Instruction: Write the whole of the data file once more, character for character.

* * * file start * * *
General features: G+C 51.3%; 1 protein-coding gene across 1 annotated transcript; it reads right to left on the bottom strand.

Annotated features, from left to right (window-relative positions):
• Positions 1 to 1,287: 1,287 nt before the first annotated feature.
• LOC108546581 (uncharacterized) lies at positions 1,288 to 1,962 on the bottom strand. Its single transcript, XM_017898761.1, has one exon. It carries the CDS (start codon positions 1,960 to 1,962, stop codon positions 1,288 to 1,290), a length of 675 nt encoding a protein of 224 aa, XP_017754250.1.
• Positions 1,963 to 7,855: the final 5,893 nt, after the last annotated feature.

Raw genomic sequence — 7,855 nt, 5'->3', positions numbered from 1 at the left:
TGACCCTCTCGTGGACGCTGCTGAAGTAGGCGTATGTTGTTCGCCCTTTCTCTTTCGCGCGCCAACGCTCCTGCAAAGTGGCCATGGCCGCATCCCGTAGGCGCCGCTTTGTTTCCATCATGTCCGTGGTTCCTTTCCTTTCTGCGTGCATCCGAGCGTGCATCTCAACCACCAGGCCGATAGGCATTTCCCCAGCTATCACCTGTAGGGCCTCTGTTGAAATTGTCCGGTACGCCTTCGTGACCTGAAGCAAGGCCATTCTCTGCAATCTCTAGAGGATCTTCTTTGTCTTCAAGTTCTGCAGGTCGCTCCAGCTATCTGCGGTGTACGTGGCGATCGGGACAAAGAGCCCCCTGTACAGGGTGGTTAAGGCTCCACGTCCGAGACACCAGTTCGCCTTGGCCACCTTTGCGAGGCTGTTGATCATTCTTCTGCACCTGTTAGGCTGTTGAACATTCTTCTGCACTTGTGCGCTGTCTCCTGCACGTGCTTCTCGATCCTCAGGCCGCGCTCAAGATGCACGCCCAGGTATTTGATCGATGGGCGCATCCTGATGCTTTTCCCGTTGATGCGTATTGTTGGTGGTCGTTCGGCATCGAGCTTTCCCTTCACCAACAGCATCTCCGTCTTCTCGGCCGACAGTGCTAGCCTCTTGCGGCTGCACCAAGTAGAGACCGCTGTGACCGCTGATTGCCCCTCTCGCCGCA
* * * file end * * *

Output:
General features: G+C 51.3%; 1 protein-coding gene across 1 annotated transcript; it reads right to left on the bottom strand.

Annotated features, from left to right (window-relative positions):
• Positions 1 to 1,287: 1,287 nt before the first annotated feature.
• LOC108546581 (uncharacterized) lies at positions 1,288 to 1,962 on the bottom strand. Its single transcript, XM_017898761.1, has one exon. It carries the CDS (start codon positions 1,960 to 1,962, stop codon positions 1,288 to 1,290), a length of 675 nt encoding a protein of 224 aa, XP_017754250.1.
• Positions 1,963 to 7,855: the final 5,893 nt, after the last annotated feature.

Raw genomic sequence — 7,855 nt, 5'->3', positions numbered from 1 at the left:
TGACCCTCTCGTGGACGCTGCTGAAGTAGGCGTATGTTGTTCGCCCTTTCTCTTTCGCGCGCCAACGCTCCTGCAAAGTGGCCATGGCCGCATCCCGTAGGCGCCGCTTTGTTTCCATCATGTCCGTGGTTCCTTTCCTTTCTGCGTGCATCCGAGCGTGCATCTCAACCACCAGGCCGATAGGCATTTCCCCAGCTATCACCTGTAGGGCCTCTGTTGAAATTGTCCGGTACGCCTTCGTGACCTGAAGCAAGGCCATTCTCTGCAATCTCTAGAGGATCTTCTTTGTCTTCAAGTTCTGCAGGTCGCTCCAGCTATCTGCGGTGTACGTGGCGATCGGGACAAAGAGCCCCCTGTACAGGGTGGTTAAGGCTCCACGTCCGAGACACCAGTTCGCCTTGGCCACCTTTGCGAGGCTGTTGATCATTCTTCTGCACCTGTTAGGCTGTTGAACATTCTTCTGCACTTGTGCGCTGTCTCCTGCACGTGCTTCTCGATCCTCAGGCCGCGCTCAAGATGCACGCCCAGGTATTTGATCGATGGGCGCATCCTGATGCTTTTCCCGTTGATGCGTATTGTTGGTGGTCGTTCGGCATCGAGCTTTCCCTTCACCAACAGCATCTCCGTCTTCTCGGCCGACAGTGCTAGCCTCTTGCGGCTGCACCAAGTAGAGACCGCTGTGACCGCTGATTGCCCCTCTCGCCGCA